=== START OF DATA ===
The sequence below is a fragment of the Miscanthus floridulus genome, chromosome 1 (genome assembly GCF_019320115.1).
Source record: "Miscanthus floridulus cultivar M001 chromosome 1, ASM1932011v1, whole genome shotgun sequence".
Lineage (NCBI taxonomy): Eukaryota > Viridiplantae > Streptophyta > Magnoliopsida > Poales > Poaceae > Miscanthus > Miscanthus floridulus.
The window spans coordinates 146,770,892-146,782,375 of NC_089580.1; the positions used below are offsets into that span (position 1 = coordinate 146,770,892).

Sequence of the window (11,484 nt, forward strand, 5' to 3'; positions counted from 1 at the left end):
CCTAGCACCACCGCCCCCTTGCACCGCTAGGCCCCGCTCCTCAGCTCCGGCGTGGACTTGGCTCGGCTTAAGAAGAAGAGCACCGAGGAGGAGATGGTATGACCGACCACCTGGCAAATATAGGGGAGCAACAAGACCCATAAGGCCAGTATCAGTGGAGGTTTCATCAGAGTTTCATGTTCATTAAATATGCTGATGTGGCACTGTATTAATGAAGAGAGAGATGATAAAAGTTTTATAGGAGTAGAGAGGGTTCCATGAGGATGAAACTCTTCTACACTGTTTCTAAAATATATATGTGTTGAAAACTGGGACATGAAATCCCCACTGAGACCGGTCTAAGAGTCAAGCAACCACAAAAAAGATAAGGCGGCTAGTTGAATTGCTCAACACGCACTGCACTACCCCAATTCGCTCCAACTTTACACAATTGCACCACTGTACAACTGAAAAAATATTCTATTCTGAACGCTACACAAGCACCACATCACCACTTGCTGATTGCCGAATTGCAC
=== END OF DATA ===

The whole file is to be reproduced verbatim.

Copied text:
The sequence below is a fragment of the Miscanthus floridulus genome, chromosome 1 (genome assembly GCF_019320115.1).
Source record: "Miscanthus floridulus cultivar M001 chromosome 1, ASM1932011v1, whole genome shotgun sequence".
Lineage (NCBI taxonomy): Eukaryota > Viridiplantae > Streptophyta > Magnoliopsida > Poales > Poaceae > Miscanthus > Miscanthus floridulus.
The window spans coordinates 146,770,892-146,782,375 of NC_089580.1; the positions used below are offsets into that span (position 1 = coordinate 146,770,892).

Sequence of the window (11,484 nt, forward strand, 5' to 3'; positions counted from 1 at the left end):
CCTAGCACCACCGCCCCCTTGCACCGCTAGGCCCCGCTCCTCAGCTCCGGCGTGGACTTGGCTCGGCTTAAGAAGAAGAGCACCGAGGAGGAGATGGTATGACCGACCACCTGGCAAATATAGGGGAGCAACAAGACCCATAAGGCCAGTATCAGTGGAGGTTTCATCAGAGTTTCATGTTCATTAAATATGCTGATGTGGCACTGTATTAATGAAGAGAGAGATGATAAAAGTTTTATAGGAGTAGAGAGGGTTCCATGAGGATGAAACTCTTCTACACTGTTTCTAAAATATATATGTGTTGAAAACTGGGACATGAAATCCCCACTGAGACCGGTCTAAGAGTCAAGCAACCACAAAAAAGATAAGGCGGCTAGTTGAATTGCTCAACACGCACTGCACTACCCCAATTCGCTCCAACTTTACACAATTGCACCACTGTACAACTGAAAAAATATTCTATTCTGAACGCTACACAAGCACCACATCACCACTTGCTGATTGCCGAATTGCAC